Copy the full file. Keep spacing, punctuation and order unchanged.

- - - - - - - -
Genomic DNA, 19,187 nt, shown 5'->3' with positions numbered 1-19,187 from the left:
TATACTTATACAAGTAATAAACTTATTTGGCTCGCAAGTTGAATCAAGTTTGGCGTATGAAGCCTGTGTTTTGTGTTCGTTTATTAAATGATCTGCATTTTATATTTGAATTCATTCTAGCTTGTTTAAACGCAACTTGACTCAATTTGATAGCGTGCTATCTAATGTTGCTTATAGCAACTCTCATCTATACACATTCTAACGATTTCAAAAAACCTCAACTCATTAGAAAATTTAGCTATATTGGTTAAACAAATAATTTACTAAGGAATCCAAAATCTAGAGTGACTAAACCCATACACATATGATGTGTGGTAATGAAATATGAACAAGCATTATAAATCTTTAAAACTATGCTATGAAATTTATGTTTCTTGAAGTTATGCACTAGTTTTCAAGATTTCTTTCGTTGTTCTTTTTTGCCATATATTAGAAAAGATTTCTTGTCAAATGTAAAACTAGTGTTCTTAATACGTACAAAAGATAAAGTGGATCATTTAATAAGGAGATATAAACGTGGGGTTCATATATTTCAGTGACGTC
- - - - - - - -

Genomic DNA, 19,187 nt, shown 5'->3' with positions numbered 1-19,187 from the left:
TATACTTATACAAGTAATAAACTTATTTGGCTCGCAAGTTGAATCAAGTTTGGCGTATGAAGCCTGTGTTTTGTGTTCGTTTATTAAATGATCTGCATTTTATATTTGAATTCATTCTAGCTTGTTTAAACGCAACTTGACTCAATTTGATAGCGTGCTATCTAATGTTGCTTATAGCAACTCTCATCTATACACATTCTAACGATTTCAAAAAACCTCAACTCATTAGAAAATTTAGCTATATTGGTTAAACAAATAATTTACTAAGGAATCCAAAATCTAGAGTGACTAAACCCATACACATATGATGTGTGGTAATGAAATATGAACAAGCATTATAAATCTTTAAAACTATGCTATGAAATTTATGTTTCTTGAAGTTATGCACTAGTTTTCAAGATTTCTTTCGTTGTTCTTTTTTGCCATATATTAGAAAAGATTTCTTGTCAAATGTAAAACTAGTGTTCTTAATACGTACAAAAGATAAAGTGGATCATTTAATAAGGAGATATAAACGTGGGGTTCATATATTTCAGTGACGTC